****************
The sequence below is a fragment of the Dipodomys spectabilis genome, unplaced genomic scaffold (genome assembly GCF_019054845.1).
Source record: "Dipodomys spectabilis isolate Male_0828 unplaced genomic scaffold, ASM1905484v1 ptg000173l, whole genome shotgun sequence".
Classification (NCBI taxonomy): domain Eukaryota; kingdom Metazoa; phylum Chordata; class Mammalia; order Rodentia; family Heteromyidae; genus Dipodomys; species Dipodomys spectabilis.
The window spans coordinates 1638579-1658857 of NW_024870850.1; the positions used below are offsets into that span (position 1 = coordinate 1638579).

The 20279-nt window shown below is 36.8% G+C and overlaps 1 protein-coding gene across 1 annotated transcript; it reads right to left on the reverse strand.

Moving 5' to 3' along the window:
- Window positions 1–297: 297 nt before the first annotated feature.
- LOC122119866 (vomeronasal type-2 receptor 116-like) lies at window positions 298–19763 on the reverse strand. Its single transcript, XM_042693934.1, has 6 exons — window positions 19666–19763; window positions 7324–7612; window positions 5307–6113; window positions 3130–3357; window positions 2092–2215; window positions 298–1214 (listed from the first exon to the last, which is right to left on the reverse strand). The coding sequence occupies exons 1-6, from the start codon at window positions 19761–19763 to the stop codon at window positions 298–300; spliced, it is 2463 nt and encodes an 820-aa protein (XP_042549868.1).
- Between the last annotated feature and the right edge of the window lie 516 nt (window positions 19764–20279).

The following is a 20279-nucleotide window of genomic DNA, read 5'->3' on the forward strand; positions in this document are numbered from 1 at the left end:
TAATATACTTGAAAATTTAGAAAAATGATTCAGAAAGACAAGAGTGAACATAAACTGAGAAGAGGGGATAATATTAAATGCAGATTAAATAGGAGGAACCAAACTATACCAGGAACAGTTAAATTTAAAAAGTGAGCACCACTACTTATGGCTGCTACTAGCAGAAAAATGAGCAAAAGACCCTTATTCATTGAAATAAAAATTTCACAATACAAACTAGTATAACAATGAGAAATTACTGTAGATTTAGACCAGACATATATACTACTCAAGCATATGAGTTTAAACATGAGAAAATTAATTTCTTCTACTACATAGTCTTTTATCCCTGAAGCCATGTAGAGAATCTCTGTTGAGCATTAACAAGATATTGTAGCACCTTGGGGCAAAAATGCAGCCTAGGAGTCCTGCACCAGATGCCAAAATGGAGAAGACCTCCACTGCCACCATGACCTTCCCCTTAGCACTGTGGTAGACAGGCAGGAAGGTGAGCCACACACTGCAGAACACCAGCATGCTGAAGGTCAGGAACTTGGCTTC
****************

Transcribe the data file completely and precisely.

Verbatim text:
The sequence below is a fragment of the Dipodomys spectabilis genome, unplaced genomic scaffold (genome assembly GCF_019054845.1).
Source record: "Dipodomys spectabilis isolate Male_0828 unplaced genomic scaffold, ASM1905484v1 ptg000173l, whole genome shotgun sequence".
Classification (NCBI taxonomy): domain Eukaryota; kingdom Metazoa; phylum Chordata; class Mammalia; order Rodentia; family Heteromyidae; genus Dipodomys; species Dipodomys spectabilis.
The window spans coordinates 1638579-1658857 of NW_024870850.1; the positions used below are offsets into that span (position 1 = coordinate 1638579).

The 20279-nt window shown below is 36.8% G+C and overlaps 1 protein-coding gene across 1 annotated transcript; it reads right to left on the reverse strand.

Moving 5' to 3' along the window:
- Window positions 1–297: 297 nt before the first annotated feature.
- LOC122119866 (vomeronasal type-2 receptor 116-like) lies at window positions 298–19763 on the reverse strand. Its single transcript, XM_042693934.1, has 6 exons — window positions 19666–19763; window positions 7324–7612; window positions 5307–6113; window positions 3130–3357; window positions 2092–2215; window positions 298–1214 (listed from the first exon to the last, which is right to left on the reverse strand). The coding sequence occupies exons 1-6, from the start codon at window positions 19761–19763 to the stop codon at window positions 298–300; spliced, it is 2463 nt and encodes an 820-aa protein (XP_042549868.1).
- Between the last annotated feature and the right edge of the window lie 516 nt (window positions 19764–20279).

The following is a 20279-nucleotide window of genomic DNA, read 5'->3' on the forward strand; positions in this document are numbered from 1 at the left end:
TAATATACTTGAAAATTTAGAAAAATGATTCAGAAAGACAAGAGTGAACATAAACTGAGAAGAGGGGATAATATTAAATGCAGATTAAATAGGAGGAACCAAACTATACCAGGAACAGTTAAATTTAAAAAGTGAGCACCACTACTTATGGCTGCTACTAGCAGAAAAATGAGCAAAAGACCCTTATTCATTGAAATAAAAATTTCACAATACAAACTAGTATAACAATGAGAAATTACTGTAGATTTAGACCAGACATATATACTACTCAAGCATATGAGTTTAAACATGAGAAAATTAATTTCTTCTACTACATAGTCTTTTATCCCTGAAGCCATGTAGAGAATCTCTGTTGAGCATTAACAAGATATTGTAGCACCTTGGGGCAAAAATGCAGCCTAGGAGTCCTGCACCAGATGCCAAAATGGAGAAGACCTCCACTGCCACCATGACCTTCCCCTTAGCACTGTGGTAGACAGGCAGGAAGGTGAGCCACACACTGCAGAACACCAGCATGCTGAAGGTCAGGAACTTGGCTTC